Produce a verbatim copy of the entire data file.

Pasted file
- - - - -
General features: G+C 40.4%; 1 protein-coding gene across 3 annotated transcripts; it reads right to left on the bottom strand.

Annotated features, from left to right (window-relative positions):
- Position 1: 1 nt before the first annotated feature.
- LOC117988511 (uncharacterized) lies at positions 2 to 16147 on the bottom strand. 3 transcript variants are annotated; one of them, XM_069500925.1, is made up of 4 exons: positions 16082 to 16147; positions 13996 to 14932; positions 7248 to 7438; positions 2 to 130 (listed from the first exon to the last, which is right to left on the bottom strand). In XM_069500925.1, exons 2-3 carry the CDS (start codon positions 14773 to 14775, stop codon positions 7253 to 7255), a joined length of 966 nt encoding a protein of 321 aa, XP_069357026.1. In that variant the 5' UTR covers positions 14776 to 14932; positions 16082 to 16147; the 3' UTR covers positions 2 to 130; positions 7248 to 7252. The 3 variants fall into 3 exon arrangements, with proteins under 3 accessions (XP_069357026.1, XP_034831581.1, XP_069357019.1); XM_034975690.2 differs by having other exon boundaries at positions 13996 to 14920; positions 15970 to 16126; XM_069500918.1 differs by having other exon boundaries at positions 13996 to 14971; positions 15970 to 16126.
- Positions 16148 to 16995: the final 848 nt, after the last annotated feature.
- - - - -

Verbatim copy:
General features: G+C 40.4%; 1 protein-coding gene across 3 annotated transcripts; it reads right to left on the bottom strand.

Annotated features, from left to right (window-relative positions):
- Position 1: 1 nt before the first annotated feature.
- LOC117988511 (uncharacterized) lies at positions 2 to 16147 on the bottom strand. 3 transcript variants are annotated; one of them, XM_069500925.1, is made up of 4 exons: positions 16082 to 16147; positions 13996 to 14932; positions 7248 to 7438; positions 2 to 130 (listed from the first exon to the last, which is right to left on the bottom strand). In XM_069500925.1, exons 2-3 carry the CDS (start codon positions 14773 to 14775, stop codon positions 7253 to 7255), a joined length of 966 nt encoding a protein of 321 aa, XP_069357026.1. In that variant the 5' UTR covers positions 14776 to 14932; positions 16082 to 16147; the 3' UTR covers positions 2 to 130; positions 7248 to 7252. The 3 variants fall into 3 exon arrangements, with proteins under 3 accessions (XP_069357026.1, XP_034831581.1, XP_069357019.1); XM_034975690.2 differs by having other exon boundaries at positions 13996 to 14920; positions 15970 to 16126; XM_069500918.1 differs by having other exon boundaries at positions 13996 to 14971; positions 15970 to 16126.
- Positions 16148 to 16995: the final 848 nt, after the last annotated feature.